It has been pretty quiet on the blog for the last couple weeks, but we have a good excuse. We had visitors! And then we both got sick. But lets focus on the visitors!
My parents flew more than 9,000 miles to come visit us in our favorite place, Vietnam. We had talked for months about when and where they were going to meet us and, since Asia is the focus of our trip, we narrowed it down to three places: Thailand, Japan, and Vietnam. After a lot of research and frank discussions on creature comforts, goals of the trip, and budget, we decided on Thailand. However, when Thailand’s King passed away in October, we changed gears not knowing what travel in Thailand would be like during the mourning period. Since the seasons in Japan mirror that of Minnesota, and with the cost of traveling in Japan being so expensive, we landed on Vietnam.
Ben and I were happy to coordinate since Vietnam had captured our hearts in 2012.
My parents hadn’t been on a big international trip since they backpacked around Europe for their honeymoon more than 40 years ago, so when we originally started planning our itinerary, we decided to recreate much of the trip we had taken in 2012. We knew most of the trip would be outside of their comfort zone, because Asia is so foreign, so we wanted to make sure we did things we knew they would enjoy.
Hanoi (Days 1-3)
In order to get to Hanoi, my parents had a long couple days of travel. By the time they landed, they had been traveling for more than 40 hours with long layovers in both San Francisco and Taipei. Any place is sensory overload after that much travel and the motorbikes in Hanoi can be a bit challenging to get used to even with a good nights sleep, so we didn’t have much planned when they arrived. They were troopers though and actually came out to dinner with us that night.
For our first day in Hanoi we started with a traditional breakfast of Xoi, which is sticky rice topped with meat. We were excited to give my parents the traditional Vietnamese experience not only in the food department, but also by sitting on the tiny plastic stools that are a staple in Vietnam. My Kindergarten teacher mom felt right at home on the tiny stools while my 6″1′ dad learned that there is a specific science to being tall and eating in Vietnam.
Since coffee wasn’t served with our sticky rice, we went to find some after breakfast. The Note is a cute cafe near Hoàn Kiếm Lake filled top to bottom with encouraging post-it notes and a great view of the lake. In keeping with our plan to provide an truly Vietnamese experience for our visitors, we ordered two coffees that are unique to Vietnam. The first was traditional Vietnamese coffee, which is a very strong coffee served over sweetened condensed milk. The second was an Egg Coffee, which is a Hanoi staple created by a man that wanted to offer creamier coffee. What he came up with was a recipe of egg yolks whipped with sweetened condensed milk and then stirred into the coffee, leaving it tasting like a creme brûlée. Delish!
After our coffee, the plan was to wander around Hanoi’s Old Quarter. The Old Quarter is unique because the streets are named after the goods that were sold on that street more than one hundred years ago. For example, Hang Bac is the name of a street, and it is literally translated to silver product. If you would’ve walked down the street in the 20th century, this is where all the silver smiths would’ve been housed. While the street names don’t necessarily correspond with the goods that are sold on them anymore, the idea of having a street full of vendors for one product still remains. We walked down streets that almost exclusively sold tin, religious objects, silk, clothing, and toys.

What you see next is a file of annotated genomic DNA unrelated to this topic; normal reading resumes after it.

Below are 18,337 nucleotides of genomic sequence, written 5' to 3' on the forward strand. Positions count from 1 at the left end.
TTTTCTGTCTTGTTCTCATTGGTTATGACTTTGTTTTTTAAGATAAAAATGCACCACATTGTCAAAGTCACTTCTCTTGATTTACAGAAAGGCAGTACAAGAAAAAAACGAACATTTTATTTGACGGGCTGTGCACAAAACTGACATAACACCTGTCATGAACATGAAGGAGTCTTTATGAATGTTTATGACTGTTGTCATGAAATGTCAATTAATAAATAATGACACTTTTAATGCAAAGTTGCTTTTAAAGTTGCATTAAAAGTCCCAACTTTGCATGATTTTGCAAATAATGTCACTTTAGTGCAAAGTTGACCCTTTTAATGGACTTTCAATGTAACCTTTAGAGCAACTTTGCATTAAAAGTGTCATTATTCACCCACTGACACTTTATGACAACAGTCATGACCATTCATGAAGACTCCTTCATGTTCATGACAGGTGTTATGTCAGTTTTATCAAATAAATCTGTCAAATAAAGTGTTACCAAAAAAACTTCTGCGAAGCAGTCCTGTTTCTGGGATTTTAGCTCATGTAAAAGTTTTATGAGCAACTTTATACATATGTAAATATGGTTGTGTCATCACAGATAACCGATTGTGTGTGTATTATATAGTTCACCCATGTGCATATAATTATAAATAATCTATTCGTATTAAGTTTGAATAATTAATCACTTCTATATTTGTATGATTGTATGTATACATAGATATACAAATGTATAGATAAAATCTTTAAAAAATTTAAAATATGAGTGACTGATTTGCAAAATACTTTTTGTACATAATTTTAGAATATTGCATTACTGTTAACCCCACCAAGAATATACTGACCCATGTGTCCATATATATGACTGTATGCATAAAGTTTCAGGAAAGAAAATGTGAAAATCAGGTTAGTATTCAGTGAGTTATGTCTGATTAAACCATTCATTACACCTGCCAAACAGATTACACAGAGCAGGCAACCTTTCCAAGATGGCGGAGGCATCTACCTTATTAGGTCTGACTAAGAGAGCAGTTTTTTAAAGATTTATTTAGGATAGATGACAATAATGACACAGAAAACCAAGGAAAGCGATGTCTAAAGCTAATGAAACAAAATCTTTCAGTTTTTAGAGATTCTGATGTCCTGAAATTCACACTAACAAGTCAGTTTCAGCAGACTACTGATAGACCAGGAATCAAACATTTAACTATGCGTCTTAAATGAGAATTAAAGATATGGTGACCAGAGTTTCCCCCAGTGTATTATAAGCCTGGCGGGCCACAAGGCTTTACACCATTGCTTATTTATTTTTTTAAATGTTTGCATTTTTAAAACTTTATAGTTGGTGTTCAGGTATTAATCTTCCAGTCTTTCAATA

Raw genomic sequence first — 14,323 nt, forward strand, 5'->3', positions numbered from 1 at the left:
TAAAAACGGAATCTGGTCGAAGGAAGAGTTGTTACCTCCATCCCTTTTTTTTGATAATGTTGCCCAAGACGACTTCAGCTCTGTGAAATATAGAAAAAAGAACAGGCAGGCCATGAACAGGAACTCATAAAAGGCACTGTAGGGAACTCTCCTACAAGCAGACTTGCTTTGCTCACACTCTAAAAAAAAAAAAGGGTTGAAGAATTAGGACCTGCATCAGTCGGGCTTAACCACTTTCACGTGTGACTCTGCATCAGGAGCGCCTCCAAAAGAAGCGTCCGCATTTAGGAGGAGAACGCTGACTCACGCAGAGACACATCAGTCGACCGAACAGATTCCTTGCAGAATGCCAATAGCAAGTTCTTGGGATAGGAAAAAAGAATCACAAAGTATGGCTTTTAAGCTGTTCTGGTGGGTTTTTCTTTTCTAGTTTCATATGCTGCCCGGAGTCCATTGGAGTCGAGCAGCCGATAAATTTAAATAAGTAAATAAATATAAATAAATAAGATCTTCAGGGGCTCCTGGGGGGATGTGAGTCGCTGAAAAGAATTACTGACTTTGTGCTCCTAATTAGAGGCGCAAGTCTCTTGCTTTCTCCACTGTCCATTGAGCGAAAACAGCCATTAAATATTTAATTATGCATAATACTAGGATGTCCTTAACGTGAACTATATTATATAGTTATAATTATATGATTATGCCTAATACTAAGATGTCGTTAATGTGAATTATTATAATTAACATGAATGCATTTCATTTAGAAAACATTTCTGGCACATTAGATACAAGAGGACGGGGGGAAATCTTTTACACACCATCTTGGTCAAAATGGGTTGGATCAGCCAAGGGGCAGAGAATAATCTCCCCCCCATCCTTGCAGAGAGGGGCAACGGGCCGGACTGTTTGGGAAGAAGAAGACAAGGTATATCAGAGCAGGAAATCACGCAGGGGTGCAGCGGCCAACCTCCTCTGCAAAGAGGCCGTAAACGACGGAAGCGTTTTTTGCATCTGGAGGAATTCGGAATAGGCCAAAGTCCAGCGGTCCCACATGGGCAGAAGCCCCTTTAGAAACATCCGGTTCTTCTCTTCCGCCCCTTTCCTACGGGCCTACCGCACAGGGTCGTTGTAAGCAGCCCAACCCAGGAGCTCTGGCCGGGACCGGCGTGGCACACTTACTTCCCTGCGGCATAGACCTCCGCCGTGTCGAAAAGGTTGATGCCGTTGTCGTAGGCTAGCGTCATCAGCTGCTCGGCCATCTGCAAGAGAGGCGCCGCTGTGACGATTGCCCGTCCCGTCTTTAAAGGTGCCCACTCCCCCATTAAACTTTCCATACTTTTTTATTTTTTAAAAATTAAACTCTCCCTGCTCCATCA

Prior to coming to Vietnam, my parents made it clear that they would like to get some art while they were here. We had brought home several paintings from Vietnam in 2012, and my mom has been coveting them ever since. So, our afternoon was spent popping into different art galleries looking for something that spoke to them. After finding a couple pieces they liked, we headed to our favorite coffee shop in Hanoi, Café Phố Cổ, to mull over which painting they wanted to buy. Café Phố Cổ is a bit of a challenge to find, but the views of Hoàn Kiếm Lake and the coffee are totally worth it. We actually ended up there a couple times with my parents.
After an afternoon nap at the hotel (jet lag is real people) we ventured out to see what was supposed to be the weekend market. But when it didn’t really amount to much, we went for dinner and returned to the hotel early so my parents could continue to adjust to Vietnam time.
The next morning we walked to find breakfast. On weekends, the road around Hoàn Kiếm Lake is closed to all traffic which makes it a peaceful stroll around the lake and a nice time to visit the Ngoc Son Temple, which is located in the lake. On our way to breakfast we also stopped to listen to some live music from a band made up of traditional Vietnamese instruments featuring a Dan Nhi Two-string Fiddle. After listening to several songs that may or may not have been stuck in our heads for weeks afterwards, we sat down at an outdoor cafe to eat.